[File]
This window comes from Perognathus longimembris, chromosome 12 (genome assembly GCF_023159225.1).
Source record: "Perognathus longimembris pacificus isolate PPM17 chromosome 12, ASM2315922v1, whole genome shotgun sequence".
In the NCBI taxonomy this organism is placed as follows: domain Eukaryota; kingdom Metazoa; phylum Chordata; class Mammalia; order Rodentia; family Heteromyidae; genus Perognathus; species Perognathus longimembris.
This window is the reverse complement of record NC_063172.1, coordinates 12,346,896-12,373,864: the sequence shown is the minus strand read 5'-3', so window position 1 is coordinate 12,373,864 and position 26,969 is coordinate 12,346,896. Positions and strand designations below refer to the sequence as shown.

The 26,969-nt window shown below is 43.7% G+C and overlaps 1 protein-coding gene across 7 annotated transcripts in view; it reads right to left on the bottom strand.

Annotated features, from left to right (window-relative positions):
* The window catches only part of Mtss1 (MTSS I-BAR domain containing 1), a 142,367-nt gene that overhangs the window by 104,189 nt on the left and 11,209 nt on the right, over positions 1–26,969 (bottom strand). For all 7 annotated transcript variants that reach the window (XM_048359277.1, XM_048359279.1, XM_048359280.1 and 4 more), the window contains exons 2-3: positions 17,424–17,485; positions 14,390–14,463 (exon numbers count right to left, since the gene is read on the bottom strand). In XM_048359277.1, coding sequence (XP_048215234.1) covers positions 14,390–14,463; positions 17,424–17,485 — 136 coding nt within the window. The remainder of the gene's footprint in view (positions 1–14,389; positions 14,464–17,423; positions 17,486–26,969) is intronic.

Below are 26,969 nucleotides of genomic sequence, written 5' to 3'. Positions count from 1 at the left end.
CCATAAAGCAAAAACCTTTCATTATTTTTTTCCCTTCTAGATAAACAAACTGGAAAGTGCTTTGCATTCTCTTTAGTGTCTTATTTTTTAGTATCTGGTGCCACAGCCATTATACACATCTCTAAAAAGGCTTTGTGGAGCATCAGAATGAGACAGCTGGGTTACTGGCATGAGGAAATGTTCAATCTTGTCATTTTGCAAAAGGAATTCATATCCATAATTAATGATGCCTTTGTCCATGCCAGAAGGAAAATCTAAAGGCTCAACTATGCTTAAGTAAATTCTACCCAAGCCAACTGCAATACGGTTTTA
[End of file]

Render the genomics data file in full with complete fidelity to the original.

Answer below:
This window comes from Perognathus longimembris, chromosome 12 (genome assembly GCF_023159225.1).
Source record: "Perognathus longimembris pacificus isolate PPM17 chromosome 12, ASM2315922v1, whole genome shotgun sequence".
In the NCBI taxonomy this organism is placed as follows: domain Eukaryota; kingdom Metazoa; phylum Chordata; class Mammalia; order Rodentia; family Heteromyidae; genus Perognathus; species Perognathus longimembris.
This window is the reverse complement of record NC_063172.1, coordinates 12,346,896-12,373,864: the sequence shown is the minus strand read 5'-3', so window position 1 is coordinate 12,373,864 and position 26,969 is coordinate 12,346,896. Positions and strand designations below refer to the sequence as shown.

The 26,969-nt window shown below is 43.7% G+C and overlaps 1 protein-coding gene across 7 annotated transcripts in view; it reads right to left on the bottom strand.

Annotated features, from left to right (window-relative positions):
* The window catches only part of Mtss1 (MTSS I-BAR domain containing 1), a 142,367-nt gene that overhangs the window by 104,189 nt on the left and 11,209 nt on the right, over positions 1–26,969 (bottom strand). For all 7 annotated transcript variants that reach the window (XM_048359277.1, XM_048359279.1, XM_048359280.1 and 4 more), the window contains exons 2-3: positions 17,424–17,485; positions 14,390–14,463 (exon numbers count right to left, since the gene is read on the bottom strand). In XM_048359277.1, coding sequence (XP_048215234.1) covers positions 14,390–14,463; positions 17,424–17,485 — 136 coding nt within the window. The remainder of the gene's footprint in view (positions 1–14,389; positions 14,464–17,423; positions 17,486–26,969) is intronic.

Below are 26,969 nucleotides of genomic sequence, written 5' to 3'. Positions count from 1 at the left end.
CCATAAAGCAAAAACCTTTCATTATTTTTTTCCCTTCTAGATAAACAAACTGGAAAGTGCTTTGCATTCTCTTTAGTGTCTTATTTTTTAGTATCTGGTGCCACAGCCATTATACACATCTCTAAAAAGGCTTTGTGGAGCATCAGAATGAGACAGCTGGGTTACTGGCATGAGGAAATGTTCAATCTTGTCATTTTGCAAAAGGAATTCATATCCATAATTAATGATGCCTTTGTCCATGCCAGAAGGAAAATCTAAAGGCTCAACTATGCTTAAGTAAATTCTACCCAAGCCAACTGCAATACGGTTTTA